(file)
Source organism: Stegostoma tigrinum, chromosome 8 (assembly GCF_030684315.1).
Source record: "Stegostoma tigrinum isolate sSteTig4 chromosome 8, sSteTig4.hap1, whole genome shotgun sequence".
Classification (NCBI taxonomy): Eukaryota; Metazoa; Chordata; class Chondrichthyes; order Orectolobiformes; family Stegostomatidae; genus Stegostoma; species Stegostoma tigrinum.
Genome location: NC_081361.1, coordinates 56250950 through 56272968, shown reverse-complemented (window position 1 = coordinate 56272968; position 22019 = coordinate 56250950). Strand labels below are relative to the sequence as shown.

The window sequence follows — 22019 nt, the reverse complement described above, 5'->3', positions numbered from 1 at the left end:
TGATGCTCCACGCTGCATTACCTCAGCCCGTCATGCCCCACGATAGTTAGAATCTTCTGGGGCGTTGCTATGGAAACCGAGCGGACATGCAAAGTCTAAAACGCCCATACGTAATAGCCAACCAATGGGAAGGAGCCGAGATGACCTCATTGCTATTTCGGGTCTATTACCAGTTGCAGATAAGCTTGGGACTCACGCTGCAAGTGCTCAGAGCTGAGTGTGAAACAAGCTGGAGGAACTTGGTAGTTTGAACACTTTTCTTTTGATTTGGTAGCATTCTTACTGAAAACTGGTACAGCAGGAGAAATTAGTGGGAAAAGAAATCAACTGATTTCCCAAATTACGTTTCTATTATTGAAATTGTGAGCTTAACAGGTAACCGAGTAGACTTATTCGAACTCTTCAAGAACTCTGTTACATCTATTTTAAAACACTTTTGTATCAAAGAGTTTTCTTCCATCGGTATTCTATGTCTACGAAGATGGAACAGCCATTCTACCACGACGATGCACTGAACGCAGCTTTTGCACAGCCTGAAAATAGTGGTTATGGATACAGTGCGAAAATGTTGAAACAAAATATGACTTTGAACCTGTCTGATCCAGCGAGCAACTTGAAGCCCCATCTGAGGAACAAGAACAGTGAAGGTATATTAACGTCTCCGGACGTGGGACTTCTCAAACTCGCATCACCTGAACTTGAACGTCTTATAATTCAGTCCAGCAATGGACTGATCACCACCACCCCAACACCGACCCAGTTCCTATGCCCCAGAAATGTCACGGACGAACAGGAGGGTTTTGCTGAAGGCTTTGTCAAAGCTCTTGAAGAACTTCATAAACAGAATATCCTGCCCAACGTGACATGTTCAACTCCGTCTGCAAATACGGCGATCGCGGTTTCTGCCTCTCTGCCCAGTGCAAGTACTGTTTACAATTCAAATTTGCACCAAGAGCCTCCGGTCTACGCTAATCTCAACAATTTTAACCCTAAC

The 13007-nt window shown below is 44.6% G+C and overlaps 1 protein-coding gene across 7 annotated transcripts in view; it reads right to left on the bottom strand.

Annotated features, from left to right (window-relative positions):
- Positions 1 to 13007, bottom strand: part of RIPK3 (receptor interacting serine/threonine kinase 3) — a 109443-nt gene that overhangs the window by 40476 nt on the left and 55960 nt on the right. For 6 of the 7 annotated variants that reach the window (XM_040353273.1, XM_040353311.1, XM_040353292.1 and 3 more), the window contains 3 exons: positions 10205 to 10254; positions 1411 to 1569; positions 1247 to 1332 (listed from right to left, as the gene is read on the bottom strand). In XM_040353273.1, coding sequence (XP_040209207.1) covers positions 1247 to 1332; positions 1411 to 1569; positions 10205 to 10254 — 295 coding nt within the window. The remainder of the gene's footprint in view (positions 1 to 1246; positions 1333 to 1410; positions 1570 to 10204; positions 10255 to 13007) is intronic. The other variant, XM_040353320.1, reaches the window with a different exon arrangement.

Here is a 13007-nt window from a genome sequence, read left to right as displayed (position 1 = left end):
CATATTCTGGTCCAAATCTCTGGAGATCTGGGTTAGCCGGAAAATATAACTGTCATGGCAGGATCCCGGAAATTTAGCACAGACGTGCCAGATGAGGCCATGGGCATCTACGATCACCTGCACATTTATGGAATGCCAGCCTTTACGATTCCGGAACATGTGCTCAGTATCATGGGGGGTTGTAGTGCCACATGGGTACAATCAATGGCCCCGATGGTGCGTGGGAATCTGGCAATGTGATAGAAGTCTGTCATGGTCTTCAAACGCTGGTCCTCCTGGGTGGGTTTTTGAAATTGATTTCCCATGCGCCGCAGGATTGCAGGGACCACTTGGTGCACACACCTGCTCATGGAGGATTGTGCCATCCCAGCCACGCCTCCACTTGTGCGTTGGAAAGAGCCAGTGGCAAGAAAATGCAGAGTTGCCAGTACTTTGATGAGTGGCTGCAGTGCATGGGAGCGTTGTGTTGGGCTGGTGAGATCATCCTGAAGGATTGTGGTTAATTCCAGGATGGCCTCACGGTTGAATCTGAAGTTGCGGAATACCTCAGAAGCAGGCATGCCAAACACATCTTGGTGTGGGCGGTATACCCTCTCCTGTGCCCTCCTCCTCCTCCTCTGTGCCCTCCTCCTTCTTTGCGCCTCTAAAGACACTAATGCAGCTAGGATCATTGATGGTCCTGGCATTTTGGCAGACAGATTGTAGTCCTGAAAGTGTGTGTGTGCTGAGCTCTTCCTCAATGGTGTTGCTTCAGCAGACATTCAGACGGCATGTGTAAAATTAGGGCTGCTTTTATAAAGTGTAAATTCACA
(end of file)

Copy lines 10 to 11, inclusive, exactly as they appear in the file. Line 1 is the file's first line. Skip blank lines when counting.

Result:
Here is a 13007-nt window from a genome sequence, read left to right as displayed (position 1 = left end):
CATATTCTGGTCCAAATCTCTGGAGATCTGGGTTAGCCGGAAAATATAACTGTCATGGCAGGATCCCGGAAATTTAGCACAGACGTGCCAGATGAGGCCATGGGCATCTACGATCACCTGCACATTTATGGAATGCCAGCCTTTACGATTCCGGAACATGTGCTCAGTATCATGGGGGGTTGTAGTGCCACATGGGTACAATCAATGGCCCCGATGGTGCGTGGGAATCTGGCAATGTGATAGAAGTCTGTCATGGTCTTCAAACGCTGGTCCTCCTGGGTGGGTTTTTGAAATTGATTTCCCATGCGCCGCAGGATTGCAGGGACCACTTGGTGCACACACCTGCTCATGGAGGATTGTGCCATCCCAGCCACGCCTCCACTTGTGCGTTGGAAAGAGCCAGTGGCAAGAAAATGCAGAGTTGCCAGTACTTTGATGAGTGGCTGCAGTGCATGGGAGCGTTGTGTTGGGCTGGTGAGATCATCCTGAAGGATTGTGGTTAATTCCAGGATGGCCTCACGGTTGAATCTGAAGTTGCGGAATACCTCAGAAGCAGGCATGCCAAACACATCTTGGTGTGGGCGGTATACCCTCTCCTGTGCCCTCCTCCTCCTCCTCTGTGCCCTCCTCCTTCTTTGCGCCTCTAAAGACACTAATGCAGCTAGGATCATTGATGGTCCTGGCATTTTGGCAGACAGATTGTAGTCCTGAAAGTGTGTGTGTGCTGAGCTCTTCCTCAATGGTGTTGCTTCAGCAGACATTCAGACGGCATGTGTAAAATTAGGGCTGCTTTTATAAAGTGTAAATTCACA